Introduction to System biology1Dr. Etienne Z. GNIMPIEBA605 677 6064Etienne.gnimpieba@usd.edu
Who …? I’m Biotechnologist/ Bioinformatician/Clinical Data Manager… You are … For you, what does SB look like? How wou...
Aims My job:Help you to “aimer” SB.Provide a simple view of complex Systems Biologyworld.Your job:Listen – question - read...
Content Quiz What is SB? Why SB? Who can do SB? How does SB work ?◦ Modeling◦ Integration Systems view of Lifescienc...
Assignments Synopses of the literature: proposed list Exercise1: Quiz design, think as a teacher Exercise 2: Molecular ...
Session 1 (SB I)6 Quiz What is SB? Why SB? Who can do SB? How does SB work?◦ Modeling◦ Integration Systems view of L...
Systems BiologyBios=lifelogos= study /scienceBIOLOGICAL SYSTEMS“Science is built up of facts, as a house is with stones. B...
Systems biology is concerned with the study of biological functions andmechanisms, underpinning inter- and intra-cellular ...
 Components /elements Interrelatedcomponents Boundary Purpose Environment Interfaces Input Output Constrain9What ...
Scientific Research• Reduce experimental cost (virtual screening in CADD)• Improved biological knowledge• New experimental...
• Elucidate network properties• Check the reliability of basic assumptions• Uncover lack of knowledge and requirements for...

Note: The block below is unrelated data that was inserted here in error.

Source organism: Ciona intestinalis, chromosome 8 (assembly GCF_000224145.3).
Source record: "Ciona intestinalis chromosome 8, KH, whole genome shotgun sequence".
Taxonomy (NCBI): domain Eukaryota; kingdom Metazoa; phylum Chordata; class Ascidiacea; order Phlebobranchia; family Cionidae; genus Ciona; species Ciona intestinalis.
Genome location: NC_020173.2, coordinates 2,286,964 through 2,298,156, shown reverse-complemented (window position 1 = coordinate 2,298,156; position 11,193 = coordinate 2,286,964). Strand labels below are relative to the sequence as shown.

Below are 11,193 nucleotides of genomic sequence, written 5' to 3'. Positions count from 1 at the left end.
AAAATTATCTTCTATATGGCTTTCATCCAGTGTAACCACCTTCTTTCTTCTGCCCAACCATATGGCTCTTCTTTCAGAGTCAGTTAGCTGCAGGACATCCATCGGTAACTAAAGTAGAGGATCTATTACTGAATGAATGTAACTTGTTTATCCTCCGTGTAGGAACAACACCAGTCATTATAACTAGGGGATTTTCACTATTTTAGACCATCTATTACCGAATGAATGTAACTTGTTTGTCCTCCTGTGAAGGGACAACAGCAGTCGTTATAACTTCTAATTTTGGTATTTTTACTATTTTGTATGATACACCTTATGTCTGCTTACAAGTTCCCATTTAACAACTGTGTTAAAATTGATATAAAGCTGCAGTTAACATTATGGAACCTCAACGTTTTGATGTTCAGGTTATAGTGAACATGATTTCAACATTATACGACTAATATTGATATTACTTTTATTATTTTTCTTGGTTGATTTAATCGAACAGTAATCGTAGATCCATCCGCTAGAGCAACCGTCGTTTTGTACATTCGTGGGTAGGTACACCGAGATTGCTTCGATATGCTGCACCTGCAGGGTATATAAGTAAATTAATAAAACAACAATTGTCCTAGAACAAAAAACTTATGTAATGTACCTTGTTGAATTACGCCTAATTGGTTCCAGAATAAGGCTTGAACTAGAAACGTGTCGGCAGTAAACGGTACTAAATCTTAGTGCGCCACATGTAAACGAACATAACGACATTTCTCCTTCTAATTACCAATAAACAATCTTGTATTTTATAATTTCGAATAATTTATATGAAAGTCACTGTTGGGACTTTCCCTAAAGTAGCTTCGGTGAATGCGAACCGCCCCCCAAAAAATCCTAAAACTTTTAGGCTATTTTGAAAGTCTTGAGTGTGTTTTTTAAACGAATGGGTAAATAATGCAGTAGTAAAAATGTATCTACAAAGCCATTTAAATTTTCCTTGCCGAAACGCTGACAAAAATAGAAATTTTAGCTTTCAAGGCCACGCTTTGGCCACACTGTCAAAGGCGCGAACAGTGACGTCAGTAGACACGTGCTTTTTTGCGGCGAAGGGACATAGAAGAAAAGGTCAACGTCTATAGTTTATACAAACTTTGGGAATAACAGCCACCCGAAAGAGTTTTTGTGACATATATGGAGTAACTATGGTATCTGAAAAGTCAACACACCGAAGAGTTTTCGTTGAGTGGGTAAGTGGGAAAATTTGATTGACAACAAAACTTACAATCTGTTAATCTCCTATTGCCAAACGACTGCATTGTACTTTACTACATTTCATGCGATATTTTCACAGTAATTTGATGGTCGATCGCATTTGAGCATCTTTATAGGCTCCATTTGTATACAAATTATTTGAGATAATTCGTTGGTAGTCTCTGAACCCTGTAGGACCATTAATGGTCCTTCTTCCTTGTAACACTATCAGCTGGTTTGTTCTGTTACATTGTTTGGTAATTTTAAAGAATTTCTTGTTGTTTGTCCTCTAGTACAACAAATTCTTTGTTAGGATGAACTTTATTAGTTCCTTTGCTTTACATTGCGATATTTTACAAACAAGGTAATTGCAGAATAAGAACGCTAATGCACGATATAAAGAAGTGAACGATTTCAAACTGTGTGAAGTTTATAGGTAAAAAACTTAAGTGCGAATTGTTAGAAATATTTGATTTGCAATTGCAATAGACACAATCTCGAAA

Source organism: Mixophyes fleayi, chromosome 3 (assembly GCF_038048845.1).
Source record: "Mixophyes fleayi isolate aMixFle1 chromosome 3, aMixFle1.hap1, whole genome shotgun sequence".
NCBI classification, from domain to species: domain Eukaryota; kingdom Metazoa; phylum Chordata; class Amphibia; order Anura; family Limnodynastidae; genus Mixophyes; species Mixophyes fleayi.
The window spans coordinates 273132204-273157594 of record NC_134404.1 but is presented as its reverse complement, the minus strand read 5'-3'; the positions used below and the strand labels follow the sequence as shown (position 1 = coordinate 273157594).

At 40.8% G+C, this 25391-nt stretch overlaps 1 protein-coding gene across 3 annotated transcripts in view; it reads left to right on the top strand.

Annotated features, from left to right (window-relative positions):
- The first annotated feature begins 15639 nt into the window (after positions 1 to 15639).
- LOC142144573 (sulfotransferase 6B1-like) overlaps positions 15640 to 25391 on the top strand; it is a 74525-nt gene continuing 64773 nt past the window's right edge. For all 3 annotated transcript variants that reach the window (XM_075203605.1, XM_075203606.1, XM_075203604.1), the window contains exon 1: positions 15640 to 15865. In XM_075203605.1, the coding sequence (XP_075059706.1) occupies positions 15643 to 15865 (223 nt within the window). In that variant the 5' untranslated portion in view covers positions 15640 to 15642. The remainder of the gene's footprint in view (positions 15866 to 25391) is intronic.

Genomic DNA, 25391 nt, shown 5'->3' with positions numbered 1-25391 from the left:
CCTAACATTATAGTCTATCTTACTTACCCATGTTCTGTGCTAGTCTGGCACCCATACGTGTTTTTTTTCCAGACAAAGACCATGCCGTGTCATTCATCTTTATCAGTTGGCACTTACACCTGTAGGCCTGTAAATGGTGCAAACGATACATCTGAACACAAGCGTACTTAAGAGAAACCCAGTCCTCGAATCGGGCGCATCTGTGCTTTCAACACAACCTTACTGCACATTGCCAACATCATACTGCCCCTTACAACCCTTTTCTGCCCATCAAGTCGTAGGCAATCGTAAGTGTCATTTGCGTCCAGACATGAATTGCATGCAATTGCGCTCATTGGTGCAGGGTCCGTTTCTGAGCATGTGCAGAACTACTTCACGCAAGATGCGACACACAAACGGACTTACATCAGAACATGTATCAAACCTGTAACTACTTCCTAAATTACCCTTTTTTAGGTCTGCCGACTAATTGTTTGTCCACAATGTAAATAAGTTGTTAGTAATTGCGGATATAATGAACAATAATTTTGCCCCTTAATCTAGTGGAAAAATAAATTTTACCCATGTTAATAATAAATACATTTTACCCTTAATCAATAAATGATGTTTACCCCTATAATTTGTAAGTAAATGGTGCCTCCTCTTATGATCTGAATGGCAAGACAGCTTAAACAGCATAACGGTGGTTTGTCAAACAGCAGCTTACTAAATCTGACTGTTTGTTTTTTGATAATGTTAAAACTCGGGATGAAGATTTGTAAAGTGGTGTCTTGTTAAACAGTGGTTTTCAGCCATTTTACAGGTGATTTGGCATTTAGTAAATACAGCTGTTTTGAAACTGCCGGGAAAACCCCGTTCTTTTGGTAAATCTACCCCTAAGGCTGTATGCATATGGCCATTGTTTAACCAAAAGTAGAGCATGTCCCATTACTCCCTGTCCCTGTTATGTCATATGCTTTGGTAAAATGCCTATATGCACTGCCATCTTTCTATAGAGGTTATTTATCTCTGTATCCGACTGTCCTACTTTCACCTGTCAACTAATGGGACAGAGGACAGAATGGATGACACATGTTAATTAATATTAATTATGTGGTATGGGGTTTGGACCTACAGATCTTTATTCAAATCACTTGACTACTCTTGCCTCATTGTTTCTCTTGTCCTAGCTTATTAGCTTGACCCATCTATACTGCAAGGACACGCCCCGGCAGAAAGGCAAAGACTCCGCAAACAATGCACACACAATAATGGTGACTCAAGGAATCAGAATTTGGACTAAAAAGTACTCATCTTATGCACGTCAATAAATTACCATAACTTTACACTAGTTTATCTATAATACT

Why?Toward personalized medicine12
• Cloud• Databank• Database• Data designer• Information manipulation• Create/collect information• Statistic analysis• Date...
How does SB work? Modeling◦ Biological systems modeling◦ Process modeling◦ Case study modeling◦ … Integration◦ Biologica...
Integration Aspects of SBProcess of combining two or more parts.15
Integration in Systems BiologyProcess of combining two or more parts.DatabasesToolsExperimentsKnowledgeScientistDecision m...
System integrationLink publication, gene and protein17
System integrationLink publication, gene and protein18
Data integration (why?) Observation of biological phenomena is restricted tothe granularity and precision of the availabl...
Data integration (why?) Different types of information need to be integrated Data representation and storage: (too) Many...
Data integrationStructural Biology Knowledge Basehttp://sbkb.org/ 21